A main interest of the Suetterlin lab is the biology of Chlamydia infection. The human pathogen Chlamydia trachomatis is the most common cause of bacterial sexually transmitted disease, with more than 1.8 million new cases reported annually in the U.S. (CDC, 2021). However, Chlamydia is not only a wide-spread and successful human pathogen, but it is also an exciting bacterium with interesting biology. Its unique biphasic developmental cycle takes places within a membrane bound compartment, called the inclusion and involves conversion between an infectious and a non-infectious form.
I am using my training in cell biology to understand 1) how Chlamydia, from within the inclusion, manipulates host cell organelles, such as ER, Golgi and centrosome, 2) how the host cell alters the infection and 3) how the unique chlamydial developmental cycle is regulated.
We use tissue-culture infection models and cell biological, biochemical and microscopy-based approaches to address these exciting aspects of Chlamydia biology. This work is done in close collaboration with Dr. Ming Tan (UCI’s School of Medicine) and is supported by grants from NIH.
A second area of research interest is the organization and function of the centrosome, the major microtubule organizing center of the cell. Here, we are pursuing three exciting projects: 1) to understand if the physical proximity between the Golgi and the centrosome in mammalian cells, is important for the organization and function of these organelles, 2) to examine the mechanism of centrosome assembly and 3) to determine the role of the daughter centriole.
- Loukil A, Tormanen K, Sütterlin C. (2017): The daughter centriole controls ciliogenesis by regulating Neurl-4 localization at the centrosome. J Cell Biol. 216:1287-1300, PMC5412565, *Selected for a special collection of JCB papers on cilia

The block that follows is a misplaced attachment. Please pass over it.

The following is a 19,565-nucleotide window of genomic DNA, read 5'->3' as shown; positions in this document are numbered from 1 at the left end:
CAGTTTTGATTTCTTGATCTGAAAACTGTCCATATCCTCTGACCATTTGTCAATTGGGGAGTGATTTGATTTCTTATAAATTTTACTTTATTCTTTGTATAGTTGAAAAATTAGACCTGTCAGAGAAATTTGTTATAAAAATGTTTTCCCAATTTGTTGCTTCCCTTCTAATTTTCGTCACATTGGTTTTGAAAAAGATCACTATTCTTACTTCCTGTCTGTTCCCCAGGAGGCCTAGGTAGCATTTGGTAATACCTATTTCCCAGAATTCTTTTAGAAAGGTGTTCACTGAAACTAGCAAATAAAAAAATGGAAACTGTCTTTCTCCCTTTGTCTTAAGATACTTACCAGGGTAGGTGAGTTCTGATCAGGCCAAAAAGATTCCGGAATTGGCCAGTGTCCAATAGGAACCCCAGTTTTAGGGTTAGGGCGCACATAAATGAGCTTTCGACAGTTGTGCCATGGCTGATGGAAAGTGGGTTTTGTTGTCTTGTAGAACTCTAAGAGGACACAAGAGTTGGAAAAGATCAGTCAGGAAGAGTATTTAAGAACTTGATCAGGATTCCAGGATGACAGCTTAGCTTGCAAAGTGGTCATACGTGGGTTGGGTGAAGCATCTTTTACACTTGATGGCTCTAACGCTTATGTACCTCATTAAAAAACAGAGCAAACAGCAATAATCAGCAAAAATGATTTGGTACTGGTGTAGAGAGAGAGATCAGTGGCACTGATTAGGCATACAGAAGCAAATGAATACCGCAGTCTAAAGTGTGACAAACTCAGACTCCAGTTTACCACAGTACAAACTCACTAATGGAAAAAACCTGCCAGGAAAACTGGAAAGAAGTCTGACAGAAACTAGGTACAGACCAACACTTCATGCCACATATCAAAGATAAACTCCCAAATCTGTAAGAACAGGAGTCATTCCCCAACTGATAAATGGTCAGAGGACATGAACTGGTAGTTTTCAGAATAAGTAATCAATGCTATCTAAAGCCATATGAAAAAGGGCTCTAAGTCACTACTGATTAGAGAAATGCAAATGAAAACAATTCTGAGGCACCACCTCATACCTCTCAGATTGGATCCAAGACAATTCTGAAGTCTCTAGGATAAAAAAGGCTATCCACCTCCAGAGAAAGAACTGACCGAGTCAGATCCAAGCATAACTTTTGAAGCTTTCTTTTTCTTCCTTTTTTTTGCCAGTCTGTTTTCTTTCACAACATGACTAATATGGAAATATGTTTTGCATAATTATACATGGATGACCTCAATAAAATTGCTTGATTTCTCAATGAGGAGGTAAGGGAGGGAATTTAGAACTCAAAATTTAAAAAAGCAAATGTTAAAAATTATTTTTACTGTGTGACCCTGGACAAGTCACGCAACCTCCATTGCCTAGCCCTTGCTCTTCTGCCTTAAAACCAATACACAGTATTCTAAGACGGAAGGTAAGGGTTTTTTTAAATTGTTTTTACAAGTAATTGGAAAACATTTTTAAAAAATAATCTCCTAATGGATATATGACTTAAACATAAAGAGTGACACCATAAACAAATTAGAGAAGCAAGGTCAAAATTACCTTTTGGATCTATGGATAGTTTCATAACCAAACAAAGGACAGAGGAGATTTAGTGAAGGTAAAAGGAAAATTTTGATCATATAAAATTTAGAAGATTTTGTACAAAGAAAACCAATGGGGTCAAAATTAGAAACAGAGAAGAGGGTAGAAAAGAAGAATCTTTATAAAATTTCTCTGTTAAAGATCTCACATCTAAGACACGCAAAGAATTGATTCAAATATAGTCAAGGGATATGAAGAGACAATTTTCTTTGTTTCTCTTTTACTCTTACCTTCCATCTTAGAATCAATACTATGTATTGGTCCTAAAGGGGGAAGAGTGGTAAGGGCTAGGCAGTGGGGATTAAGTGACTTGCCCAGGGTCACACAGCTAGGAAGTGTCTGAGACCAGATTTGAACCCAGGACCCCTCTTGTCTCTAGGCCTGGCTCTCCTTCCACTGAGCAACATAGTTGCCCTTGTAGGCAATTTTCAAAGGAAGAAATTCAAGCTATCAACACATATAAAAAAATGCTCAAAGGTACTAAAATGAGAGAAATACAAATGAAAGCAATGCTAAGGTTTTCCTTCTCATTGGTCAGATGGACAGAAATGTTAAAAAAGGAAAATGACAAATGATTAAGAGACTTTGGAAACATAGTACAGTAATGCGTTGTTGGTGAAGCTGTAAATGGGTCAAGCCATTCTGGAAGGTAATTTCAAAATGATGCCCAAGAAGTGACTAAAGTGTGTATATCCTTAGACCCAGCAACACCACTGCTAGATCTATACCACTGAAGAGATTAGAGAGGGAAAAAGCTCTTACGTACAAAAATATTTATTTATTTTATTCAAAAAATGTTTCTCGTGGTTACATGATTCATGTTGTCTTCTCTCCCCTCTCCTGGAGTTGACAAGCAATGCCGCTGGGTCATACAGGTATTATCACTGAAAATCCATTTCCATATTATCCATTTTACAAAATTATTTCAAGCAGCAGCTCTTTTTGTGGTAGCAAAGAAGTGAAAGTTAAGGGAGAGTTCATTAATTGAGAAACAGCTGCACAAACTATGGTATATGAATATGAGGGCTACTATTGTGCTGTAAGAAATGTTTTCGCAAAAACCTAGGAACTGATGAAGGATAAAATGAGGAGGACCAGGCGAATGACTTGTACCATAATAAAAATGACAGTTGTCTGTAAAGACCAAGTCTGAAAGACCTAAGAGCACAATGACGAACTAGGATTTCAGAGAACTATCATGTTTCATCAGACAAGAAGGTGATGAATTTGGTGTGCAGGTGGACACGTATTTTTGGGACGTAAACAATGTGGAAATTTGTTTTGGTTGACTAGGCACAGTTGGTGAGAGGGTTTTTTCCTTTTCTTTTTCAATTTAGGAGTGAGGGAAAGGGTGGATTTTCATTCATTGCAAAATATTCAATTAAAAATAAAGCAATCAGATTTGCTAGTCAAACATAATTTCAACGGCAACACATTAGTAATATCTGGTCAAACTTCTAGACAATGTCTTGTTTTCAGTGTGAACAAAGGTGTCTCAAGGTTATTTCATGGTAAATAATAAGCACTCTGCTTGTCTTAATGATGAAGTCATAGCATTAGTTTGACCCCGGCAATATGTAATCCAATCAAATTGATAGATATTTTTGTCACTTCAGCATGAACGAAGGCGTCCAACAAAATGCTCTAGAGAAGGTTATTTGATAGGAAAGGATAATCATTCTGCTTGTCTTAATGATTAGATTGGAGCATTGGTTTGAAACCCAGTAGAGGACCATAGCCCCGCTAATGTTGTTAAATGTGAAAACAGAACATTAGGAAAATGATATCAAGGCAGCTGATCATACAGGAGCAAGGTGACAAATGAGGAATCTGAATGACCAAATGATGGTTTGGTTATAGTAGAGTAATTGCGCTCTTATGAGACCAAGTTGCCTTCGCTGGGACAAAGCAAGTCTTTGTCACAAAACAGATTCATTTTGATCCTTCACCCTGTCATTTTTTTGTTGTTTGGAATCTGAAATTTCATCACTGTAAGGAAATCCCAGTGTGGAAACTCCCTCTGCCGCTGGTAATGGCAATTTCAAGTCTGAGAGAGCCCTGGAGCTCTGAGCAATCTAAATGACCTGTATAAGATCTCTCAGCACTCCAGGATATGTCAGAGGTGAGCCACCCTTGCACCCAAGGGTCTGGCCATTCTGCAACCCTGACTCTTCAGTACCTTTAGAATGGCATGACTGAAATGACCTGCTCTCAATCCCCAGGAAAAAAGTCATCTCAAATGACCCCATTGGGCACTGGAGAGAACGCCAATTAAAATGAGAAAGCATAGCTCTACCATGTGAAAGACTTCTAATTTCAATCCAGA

- Herrington, KA, Trinh, AL, Dang, C, O’Shaughnessy, E, Hahn, KM, Gratton, E, Digman, MA and Sütterlin, C: (2017): “Spatial analysis of Cdc42 activity reveals a role for plasma membrane-associated Cdc42 in centrosome regulation”, Mol Biol. Cell 28:2135-2145, PMC5509425
- Lee JK, Enciso GA, Boassa D, Chander CN, Lou TH, Pairawan SS, Guo MC, Wan FYM, Ellisman MH,* Sütterlin, C, Tan M. (2018): “Replication-dependent size reduction precedes differentiation in Chlamydia“”. Nat Commun. 2018 Jan 3;9(1):45. doi: 10.1038/s41467-017-02432-0. PMC5752669 – *indicates corresponding author
- Tormanen K, Ton C, Waring BM, Wang K, Sütterlin C (2019): “Function of Golgi-centrosome proximity in RPE-1 cells”. PLoS One 15: e0215215. PMC6464164, DOI: 1371/journal.pone.0215215
- Brothwell, JA, Sütterlin, C., Rudel, T. and Tan, M. (2020): “The chlamydial protease CPAF”, in “Chlamydia Biology: From Genome to Disease”, edited by Tan, M, Hegemann, H. and Sütterlin, C, published by Caister Academic Press
- Sütterlin and I Derre (2020): “Interactions of the chlamydial inclusion with the host cell” in “Chlamydia Biology: From Genome to Disease”, edited by Tan, M, Hegemann, H. and Sütterlin, C published by Caister Academic Press
- Muñoz, KJ., Wang, K, Sheehan L., Tan M., and Sütterlin, C (2021): “The small molecule H89 inhibits Chlamydiainclusion growth and production of infectious progeny”, Infection and Immunity 89(7):e0072920, PMCID: PMC8373235, DOI: 1128/IAI.00729-20
- Wang, K, Muñoz, K., Tan, M and Sütterlin C (2021): “Chlamydia and HPV induce centrosome amplification in the host cell through additive mechanisms”, Cellular Microbiology
- Muñoz, KJ., Tan M., and Sütterlin, C (2022): “Differential Effects of Small Molecule Inhibitors on the Intracellular Chlamydia Infection”, MBio Jun 15;e0107622, PMCID: PMC9426518, DOI: 10.1128/mbio.01076-22
- Wang, K., Sheehan, L., Ramirez, C., Asha, D., Rizvi, S., Ekka, R., Sütterlin, C. and Tan, M (2022): “A reverse genetic approach for studying sRNAs in Chlamydia trachomatis”. MBio Jun 21;e0086422,